Tag Archives: Birds

Look, Listen, Live

19 Jun

When walking down the street, switch off your ipod and listen to the birds.

When riding on the metro, lift your eyes off your paper and smile at the person opposite you.

When stuck in traffic, turn off the radio and sing your favourite songs with all your heart.

When on a long journey, put your laptop away and look at the incredible trees lining your route.

When back home from a long day at work, get off the sofa and go to watch the sun set.

Rumour in the Treetops

16 Feb

The Sun was knocking on my window.

“Come and join us!” she beckoned. “Rumour has it, someone important is on her way!”

Enticed by the Sun’s soft voice, I opened my balcony doors and stepped outside.

I soon saw that the Sun was right: the whole of nature seemed to be preparing for some grand event. The birds had a surplus of energy and were chasing each other at roller-coaster speed through the sky. The trees were standing taller than usual and were turning towards each other for advice on the most attractive position to hold their branches. The grass was showing off its new highlights, and the clouds were parading all of their shapes and forms across a light blue sky.

The Sun, with its long elegant rays, was nudging awake the sleeping flowers, who were reluctant to throw off the warm layer of dry leaves that had kept them warm during the winter. A zephyr came shyly towards me and kissed my cheek so softly that I barely noticed. Before I could give him an embarrassed smile back, he had already slid away silently.

The air was gathering perfumes from all corners of the Earth, and my eyelids were drooping slowing from this overdose of odours.

And in my dazed state, I believe to have heard a Whisper make its way through the treetops.

She spoke very quietly, but I caught the most important part of her message: “Spring is on her way!”

Photo Friday – Autumn is my True Love

14 Oct

Autumn Is My True Love

Fall

Fall

Fall

Fall

Fall

Ducks swimming on lake

Fall

What Gets You up in the Morning?

5 Oct

Waking up in London is easy. From 5am I hear the delivery and rubbish trucks moaning in the streets. From 6.30am buses open and close their screeching doors every fifteen minutes outside my window. From 7.30am the hum of cars at the cross-roads signals that the city is awake. Millions of people are already preparing for a day of action and decision, of learning and discovery, of fulfilment and happiness. By 8am I bury my half-open eyes into the warm pillow, relishing the smell of sleep and sweet dreams. I know that in the neighbourhood someone has already done a morning work-out, had a fresh fruit juice, read the paper, got their kids ready for school, prepared lunch for the family, and is on the way to work, looking fresh and full of energy.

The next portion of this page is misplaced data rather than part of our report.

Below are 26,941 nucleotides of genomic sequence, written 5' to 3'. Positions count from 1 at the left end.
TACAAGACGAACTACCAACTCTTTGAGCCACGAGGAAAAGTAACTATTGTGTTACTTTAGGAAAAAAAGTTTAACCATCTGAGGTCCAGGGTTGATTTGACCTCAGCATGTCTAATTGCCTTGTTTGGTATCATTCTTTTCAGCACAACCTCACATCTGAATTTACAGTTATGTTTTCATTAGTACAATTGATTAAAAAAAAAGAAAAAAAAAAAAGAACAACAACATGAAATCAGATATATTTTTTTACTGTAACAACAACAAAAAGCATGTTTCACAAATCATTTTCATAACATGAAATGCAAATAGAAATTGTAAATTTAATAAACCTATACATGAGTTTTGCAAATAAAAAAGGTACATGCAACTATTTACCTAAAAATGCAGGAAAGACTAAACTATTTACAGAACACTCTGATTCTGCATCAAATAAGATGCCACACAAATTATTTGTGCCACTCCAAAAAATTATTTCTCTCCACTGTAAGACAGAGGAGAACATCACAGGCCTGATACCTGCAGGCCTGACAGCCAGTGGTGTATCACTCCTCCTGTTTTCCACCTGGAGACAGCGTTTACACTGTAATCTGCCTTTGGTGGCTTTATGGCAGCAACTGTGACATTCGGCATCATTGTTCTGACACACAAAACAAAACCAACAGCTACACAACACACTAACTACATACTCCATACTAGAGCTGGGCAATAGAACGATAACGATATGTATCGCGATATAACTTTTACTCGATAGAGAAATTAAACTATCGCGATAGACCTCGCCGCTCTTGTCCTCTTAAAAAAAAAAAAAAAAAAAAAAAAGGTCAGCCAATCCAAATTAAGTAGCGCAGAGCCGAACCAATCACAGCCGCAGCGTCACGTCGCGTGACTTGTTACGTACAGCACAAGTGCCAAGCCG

“I gotta get moving,” I mumble to myself, stretching in bed and reaching for my diary. “How many things are programmed for today?”

Waking up in the South of France is a challenge for the unprepared. Heck, even the locals seem to have a hard time making out of bed on time for work. Shutters keep out the sunlight, making the body insensitive to the time of day. Living in suburbia, my morning alarm is a rooster calling out from a neighbouring house. Birds tell each other their dreams and I listen, lulled back to sleep by their songs. The elderly gentleman in the house opposite is no doubt walking around his garden, checking what changes the night brought on his crops. The cats are stretching on their fences, wary of getting their paws wet on the shimmering morning dew. The sun, like a ripe grapefruit, is peeking out to check that the world is ready for him. My plants are shivering in the shade; the warmth won’t get to them until the afternoon.

The alarm rings for the third time. “I should get up,” I think to myself, seeing the sunlight creep in under the door “Or else I’ll miss the cool smell of morning air, the shadows cast on the kitchen walls by the rising sun, the rare stillness of the trees, and the silence that falls upon the whole of nature in the early hours of day”. I open the shutters eagerly and a smile spreads across my face. “Good morning to you too, Mother Nature!”

London vs. South of France

23 May

In my birth city, it is 15 °C; in the city I grew up in it is 20 °C; in my new city it is 28 °C. The weather is not the only difference between London, where I spent 15 years, and the Southern French city where I live now. The geographical distance between these two places isn’t spectacular, but the lifestyle is noticeably different.